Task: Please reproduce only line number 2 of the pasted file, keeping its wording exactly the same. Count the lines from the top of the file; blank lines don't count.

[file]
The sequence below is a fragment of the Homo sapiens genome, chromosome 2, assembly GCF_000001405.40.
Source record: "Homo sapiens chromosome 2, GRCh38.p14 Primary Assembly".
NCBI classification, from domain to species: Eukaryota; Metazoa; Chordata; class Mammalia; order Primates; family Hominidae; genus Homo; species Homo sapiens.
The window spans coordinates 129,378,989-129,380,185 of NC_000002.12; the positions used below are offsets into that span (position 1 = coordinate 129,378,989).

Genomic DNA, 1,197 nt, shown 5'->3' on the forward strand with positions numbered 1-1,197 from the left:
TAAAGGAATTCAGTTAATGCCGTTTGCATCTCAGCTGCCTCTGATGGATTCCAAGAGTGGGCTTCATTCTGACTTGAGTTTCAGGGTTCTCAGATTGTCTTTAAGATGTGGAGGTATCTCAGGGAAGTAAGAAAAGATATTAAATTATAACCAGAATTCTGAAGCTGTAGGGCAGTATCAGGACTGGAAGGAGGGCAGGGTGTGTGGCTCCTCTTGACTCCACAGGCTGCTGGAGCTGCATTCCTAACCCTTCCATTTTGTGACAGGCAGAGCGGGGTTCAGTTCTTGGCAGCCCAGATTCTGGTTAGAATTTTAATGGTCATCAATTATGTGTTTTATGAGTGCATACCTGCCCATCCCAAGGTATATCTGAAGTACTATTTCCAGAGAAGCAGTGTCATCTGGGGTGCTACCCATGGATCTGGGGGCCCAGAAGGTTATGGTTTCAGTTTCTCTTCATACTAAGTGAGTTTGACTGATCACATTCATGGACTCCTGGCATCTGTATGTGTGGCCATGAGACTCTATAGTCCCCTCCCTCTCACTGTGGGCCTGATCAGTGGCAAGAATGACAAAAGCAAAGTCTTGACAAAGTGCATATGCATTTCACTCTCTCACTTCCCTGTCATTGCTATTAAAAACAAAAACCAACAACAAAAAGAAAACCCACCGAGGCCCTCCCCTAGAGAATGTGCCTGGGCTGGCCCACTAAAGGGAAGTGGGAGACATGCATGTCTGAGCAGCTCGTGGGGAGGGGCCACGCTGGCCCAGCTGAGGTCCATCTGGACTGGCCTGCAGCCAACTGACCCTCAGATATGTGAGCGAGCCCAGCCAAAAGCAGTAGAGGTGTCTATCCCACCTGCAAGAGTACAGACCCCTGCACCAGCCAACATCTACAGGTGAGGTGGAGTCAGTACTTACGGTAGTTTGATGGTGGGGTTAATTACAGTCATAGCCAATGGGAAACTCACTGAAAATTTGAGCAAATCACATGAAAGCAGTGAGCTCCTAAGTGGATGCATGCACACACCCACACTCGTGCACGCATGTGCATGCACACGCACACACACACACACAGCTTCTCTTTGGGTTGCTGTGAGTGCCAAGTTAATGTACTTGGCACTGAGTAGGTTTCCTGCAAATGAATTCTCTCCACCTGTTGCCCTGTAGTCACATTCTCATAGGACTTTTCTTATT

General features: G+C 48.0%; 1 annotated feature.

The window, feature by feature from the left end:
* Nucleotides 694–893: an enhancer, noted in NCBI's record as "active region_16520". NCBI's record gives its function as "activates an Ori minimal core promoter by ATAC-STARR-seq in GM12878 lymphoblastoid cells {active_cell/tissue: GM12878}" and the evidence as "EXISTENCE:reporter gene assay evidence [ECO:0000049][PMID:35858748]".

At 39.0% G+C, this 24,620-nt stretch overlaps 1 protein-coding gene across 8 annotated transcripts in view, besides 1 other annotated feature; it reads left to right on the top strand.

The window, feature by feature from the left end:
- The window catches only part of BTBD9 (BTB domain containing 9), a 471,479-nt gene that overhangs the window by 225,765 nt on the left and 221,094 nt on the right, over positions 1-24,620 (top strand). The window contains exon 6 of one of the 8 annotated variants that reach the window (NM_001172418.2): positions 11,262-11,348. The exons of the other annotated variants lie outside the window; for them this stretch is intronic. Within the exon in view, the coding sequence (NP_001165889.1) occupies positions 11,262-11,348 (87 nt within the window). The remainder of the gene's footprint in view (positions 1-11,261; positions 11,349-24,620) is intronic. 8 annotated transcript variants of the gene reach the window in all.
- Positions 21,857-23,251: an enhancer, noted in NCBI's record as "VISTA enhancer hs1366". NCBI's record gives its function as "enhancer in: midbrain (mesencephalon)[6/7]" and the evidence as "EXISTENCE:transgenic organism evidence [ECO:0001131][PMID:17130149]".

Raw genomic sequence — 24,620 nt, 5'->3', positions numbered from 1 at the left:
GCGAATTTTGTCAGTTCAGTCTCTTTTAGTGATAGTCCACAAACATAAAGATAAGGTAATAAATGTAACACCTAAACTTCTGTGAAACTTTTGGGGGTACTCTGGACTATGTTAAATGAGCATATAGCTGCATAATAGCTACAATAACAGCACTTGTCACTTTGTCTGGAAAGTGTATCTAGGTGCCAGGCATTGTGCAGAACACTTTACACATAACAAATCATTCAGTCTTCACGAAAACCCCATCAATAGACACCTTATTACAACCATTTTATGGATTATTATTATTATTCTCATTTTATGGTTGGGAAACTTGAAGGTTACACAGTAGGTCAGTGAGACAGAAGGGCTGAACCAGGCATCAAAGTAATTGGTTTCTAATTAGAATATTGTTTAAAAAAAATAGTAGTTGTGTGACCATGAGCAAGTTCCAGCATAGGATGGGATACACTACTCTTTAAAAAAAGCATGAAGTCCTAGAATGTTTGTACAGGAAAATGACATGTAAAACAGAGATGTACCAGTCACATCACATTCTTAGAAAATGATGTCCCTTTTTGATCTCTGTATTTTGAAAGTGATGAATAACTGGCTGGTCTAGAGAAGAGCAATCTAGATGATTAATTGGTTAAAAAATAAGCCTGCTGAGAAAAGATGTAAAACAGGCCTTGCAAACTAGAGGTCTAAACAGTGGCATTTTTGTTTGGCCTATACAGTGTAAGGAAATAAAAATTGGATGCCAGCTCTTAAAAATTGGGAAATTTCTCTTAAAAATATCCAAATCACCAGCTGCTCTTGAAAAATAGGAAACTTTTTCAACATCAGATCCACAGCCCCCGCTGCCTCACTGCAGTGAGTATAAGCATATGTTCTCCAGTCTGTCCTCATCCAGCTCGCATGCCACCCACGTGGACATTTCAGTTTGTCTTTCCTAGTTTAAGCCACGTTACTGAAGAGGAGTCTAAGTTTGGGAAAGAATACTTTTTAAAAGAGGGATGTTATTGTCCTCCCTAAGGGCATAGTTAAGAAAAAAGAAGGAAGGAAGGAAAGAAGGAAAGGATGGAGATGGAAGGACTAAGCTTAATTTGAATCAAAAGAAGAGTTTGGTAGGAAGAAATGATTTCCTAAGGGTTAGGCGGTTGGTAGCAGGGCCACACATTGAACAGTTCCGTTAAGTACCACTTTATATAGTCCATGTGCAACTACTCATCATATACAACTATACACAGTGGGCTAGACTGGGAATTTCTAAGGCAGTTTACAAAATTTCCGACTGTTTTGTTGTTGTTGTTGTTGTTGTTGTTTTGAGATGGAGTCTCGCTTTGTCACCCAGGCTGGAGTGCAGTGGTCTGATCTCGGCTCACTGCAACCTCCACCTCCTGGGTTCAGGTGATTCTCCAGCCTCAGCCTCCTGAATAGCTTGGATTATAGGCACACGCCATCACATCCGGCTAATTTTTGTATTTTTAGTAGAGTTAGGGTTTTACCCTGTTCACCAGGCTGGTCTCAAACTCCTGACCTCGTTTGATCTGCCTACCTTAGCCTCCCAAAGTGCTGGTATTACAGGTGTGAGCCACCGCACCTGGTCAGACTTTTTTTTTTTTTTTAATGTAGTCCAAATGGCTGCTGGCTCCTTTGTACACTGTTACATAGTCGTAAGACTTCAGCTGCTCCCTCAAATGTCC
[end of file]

Source record: "Homo sapiens chromosome 2, GRCh38.p14 Primary Assembly".